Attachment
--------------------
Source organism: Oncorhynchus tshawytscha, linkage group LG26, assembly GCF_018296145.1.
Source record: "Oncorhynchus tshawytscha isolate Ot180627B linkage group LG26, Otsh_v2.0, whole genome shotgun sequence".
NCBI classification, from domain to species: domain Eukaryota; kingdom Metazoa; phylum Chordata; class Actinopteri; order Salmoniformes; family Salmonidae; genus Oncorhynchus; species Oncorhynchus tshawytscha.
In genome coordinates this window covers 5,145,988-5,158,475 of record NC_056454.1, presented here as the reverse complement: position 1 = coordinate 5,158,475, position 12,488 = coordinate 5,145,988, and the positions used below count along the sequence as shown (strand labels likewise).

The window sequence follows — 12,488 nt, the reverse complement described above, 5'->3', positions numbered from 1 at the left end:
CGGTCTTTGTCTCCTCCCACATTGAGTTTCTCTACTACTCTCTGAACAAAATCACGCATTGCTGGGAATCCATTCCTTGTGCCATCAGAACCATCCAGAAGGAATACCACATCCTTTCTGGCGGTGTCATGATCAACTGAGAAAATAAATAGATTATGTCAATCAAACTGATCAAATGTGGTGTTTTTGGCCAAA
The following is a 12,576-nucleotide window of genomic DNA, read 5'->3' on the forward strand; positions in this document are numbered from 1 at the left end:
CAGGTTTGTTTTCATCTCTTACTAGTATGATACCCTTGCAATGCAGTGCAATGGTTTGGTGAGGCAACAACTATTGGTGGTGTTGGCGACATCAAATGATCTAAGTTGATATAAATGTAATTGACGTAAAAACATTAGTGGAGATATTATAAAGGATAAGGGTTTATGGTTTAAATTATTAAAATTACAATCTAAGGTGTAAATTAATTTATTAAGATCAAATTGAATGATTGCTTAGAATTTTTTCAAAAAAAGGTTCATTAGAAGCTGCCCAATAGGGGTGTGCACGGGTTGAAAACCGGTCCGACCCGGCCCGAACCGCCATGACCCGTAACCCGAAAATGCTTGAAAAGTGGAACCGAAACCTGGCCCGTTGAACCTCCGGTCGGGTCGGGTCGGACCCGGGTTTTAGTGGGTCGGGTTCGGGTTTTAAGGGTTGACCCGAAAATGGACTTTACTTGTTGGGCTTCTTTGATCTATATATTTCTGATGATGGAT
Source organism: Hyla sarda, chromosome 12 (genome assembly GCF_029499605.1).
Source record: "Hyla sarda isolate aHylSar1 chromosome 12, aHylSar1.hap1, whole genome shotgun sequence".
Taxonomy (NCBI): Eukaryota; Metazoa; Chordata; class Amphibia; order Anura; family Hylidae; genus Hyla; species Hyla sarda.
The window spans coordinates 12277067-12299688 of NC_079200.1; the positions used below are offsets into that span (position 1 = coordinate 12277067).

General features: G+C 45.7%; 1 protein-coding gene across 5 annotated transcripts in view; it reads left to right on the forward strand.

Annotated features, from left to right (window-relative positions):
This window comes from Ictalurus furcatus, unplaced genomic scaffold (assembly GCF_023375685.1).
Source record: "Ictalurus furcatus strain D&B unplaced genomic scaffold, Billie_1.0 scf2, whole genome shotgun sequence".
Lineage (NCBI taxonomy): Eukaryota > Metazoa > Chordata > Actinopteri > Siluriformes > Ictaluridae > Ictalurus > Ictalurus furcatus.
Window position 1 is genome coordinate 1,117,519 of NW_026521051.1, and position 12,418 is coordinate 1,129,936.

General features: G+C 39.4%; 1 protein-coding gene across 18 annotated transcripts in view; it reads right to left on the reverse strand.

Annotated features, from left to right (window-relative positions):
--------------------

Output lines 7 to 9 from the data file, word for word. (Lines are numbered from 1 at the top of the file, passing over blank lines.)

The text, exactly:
The following is a 12,576-nucleotide window of genomic DNA, read 5'->3' on the forward strand; positions in this document are numbered from 1 at the left end:
CAGGTTTGTTTTCATCTCTTACTAGTATGATACCCTTGCAATGCAGTGCAATGGTTTGGTGAGGCAACAACTATTGGTGGTGTTGGCGACATCAAATGATCTAAGTTGATATAAATGTAATTGACGTAAAAACATTAGTGGAGATATTATAAAGGATAAGGGTTTATGGTTTAAATTATTAAAATTACAATCTAAGGTGTAAATTAATTTATTAAGATCAAATTGAATGATTGCTTAGAATTTTTTCAAAAAAAGGTTCATTAGAAGCTGCCCAATAGGGGTGTGCACGGGTTGAAAACCGGTCCGACCCGGCCCGAACCGCCATGACCCGTAACCCGAAAATGCTTGAAAAGTGGAACCGAAACCTGGCCCGTTGAACCTCCGGTCGGGTCGGGTCGGACCCGGGTTTTAGTGGGTCGGGTTCGGGTTTTAAGGGTTGACCCGAAAATGGACTTTACTTGTTGGGCTTCTTTGATCTATATATTTCTGATGATGGAT
Source organism: Hyla sarda, chromosome 12 (genome assembly GCF_029499605.1).